Abstract

The Montgary Pegmatite in southeastern Manitoba is a large, complexly zoned, spodumene-bearing body containing the world's largest known reserves of pollucite.

The pegmatite is near the margin of a granitic intrusive rock and forms an elongate, disc-shaped body lying more or less perpendicular to the near-vertical schistosity of the enclosing Precambrian plagioclase amphibolite. The amphibolite has no compositional or textural trends beyond a narrow alteration zone that can be correlated with distance from the pegmatite. The alteration zone, 4–6 feet in average width, contains small amounts of glaucophane, biotite, apatite, and tourmaline in addition to the normal mineral assemblage of the amphibolite.

The pegmatite is subdivided into six zones, two replacement bodies, and a unit that may be a replacement body. The six zones are: (1) a quartz–albite border zone; (2) a perthite–quartz–plagioclase–muscovite wall zone; (3) a spodumene–perthite–plagioclase–quartz intermediate zone; (4) a spodumene–quartz intermediate zone with minor perthite; (5) a microcline-quartz intermediate zone, and (6) a quartz core. Neglecting the quartz core and considering the two spodumene–bearing zones as one, the internal structure is one of concentric shells. Aplitic albite replaces lower portions of the spodumene-bearing zones and upper portions of the footwall portion of the wall zone. Fine-grained lepidolite replaces parts of the microcline-quartz intermediate zone. Pollucite forms very fine-grained, monomineralic bodies cut by veins of quartz; these bodies are tentatively regarded as replacement bodies.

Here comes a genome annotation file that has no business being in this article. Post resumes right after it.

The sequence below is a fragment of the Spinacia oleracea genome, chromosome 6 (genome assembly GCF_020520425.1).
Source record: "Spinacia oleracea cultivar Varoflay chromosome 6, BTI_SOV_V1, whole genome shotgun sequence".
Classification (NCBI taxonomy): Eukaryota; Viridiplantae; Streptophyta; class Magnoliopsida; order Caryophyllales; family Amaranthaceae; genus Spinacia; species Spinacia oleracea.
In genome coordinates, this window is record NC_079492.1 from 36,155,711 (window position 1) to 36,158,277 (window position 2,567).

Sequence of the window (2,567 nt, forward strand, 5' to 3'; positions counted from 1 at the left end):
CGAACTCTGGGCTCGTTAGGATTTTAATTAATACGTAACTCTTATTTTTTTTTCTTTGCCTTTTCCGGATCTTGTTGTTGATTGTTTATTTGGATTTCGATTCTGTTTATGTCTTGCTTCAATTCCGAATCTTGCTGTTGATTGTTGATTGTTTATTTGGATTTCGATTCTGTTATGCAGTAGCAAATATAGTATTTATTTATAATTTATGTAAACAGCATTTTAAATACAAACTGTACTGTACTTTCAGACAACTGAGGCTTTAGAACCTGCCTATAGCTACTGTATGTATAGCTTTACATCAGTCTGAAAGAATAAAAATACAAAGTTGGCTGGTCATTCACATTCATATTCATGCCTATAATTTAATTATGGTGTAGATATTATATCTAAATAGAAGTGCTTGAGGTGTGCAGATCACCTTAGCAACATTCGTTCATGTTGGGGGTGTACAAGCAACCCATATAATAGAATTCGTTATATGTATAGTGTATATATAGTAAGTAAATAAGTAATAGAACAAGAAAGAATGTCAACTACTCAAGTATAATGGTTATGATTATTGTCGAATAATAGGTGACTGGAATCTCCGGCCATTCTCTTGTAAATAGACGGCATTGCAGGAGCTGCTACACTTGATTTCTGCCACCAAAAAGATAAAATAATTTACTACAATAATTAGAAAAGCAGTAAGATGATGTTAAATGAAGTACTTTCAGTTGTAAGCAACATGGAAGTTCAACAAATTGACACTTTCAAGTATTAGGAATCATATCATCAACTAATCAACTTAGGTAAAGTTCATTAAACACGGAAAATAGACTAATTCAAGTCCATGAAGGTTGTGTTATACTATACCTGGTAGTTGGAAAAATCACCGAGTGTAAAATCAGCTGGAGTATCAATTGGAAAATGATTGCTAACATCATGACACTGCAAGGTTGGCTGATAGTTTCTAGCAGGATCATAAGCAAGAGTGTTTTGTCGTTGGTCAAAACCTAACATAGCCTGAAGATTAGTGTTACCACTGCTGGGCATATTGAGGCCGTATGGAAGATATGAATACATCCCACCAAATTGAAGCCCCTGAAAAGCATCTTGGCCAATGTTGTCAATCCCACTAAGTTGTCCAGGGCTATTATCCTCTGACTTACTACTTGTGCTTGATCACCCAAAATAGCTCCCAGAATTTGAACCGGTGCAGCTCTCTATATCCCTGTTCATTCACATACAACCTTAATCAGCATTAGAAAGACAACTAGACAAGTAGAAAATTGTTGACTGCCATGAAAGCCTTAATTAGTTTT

Lithia has been concentrated toward the hanging wall and up the dip of the pegmatite. The attitude of the pegmatite and the shape of the hanging wall amphibolite–pegmatite contact exerted an important control over lithia distribution during crystallization.

An igneous hypothesis of origin is the most acceptable. Pegmatitic fluids, probably related to the nearby granitic intrusive rock, were permissively introduced into a dilatant zone along a sinuous shear. The internal structure is consistent with fractional crystallization accompanied by resurgent boiling of the residual liquid in a restricted system. Deposition of crystals took place from the walls inward. The zonal structure has been influenced, but not caused, by the attitude of the pegmatite. Upward lithia concentration is consistent with the development of a second fluid phase by resurgent boiling following the deposition of wall-zone material. Alkali-replacement bodies were formed late in the history of the pegmatite. The fluids responsible for their formation were probably either vapors formed by resurgent boiling or residual fluids left over after the main pegmatite crystallization.

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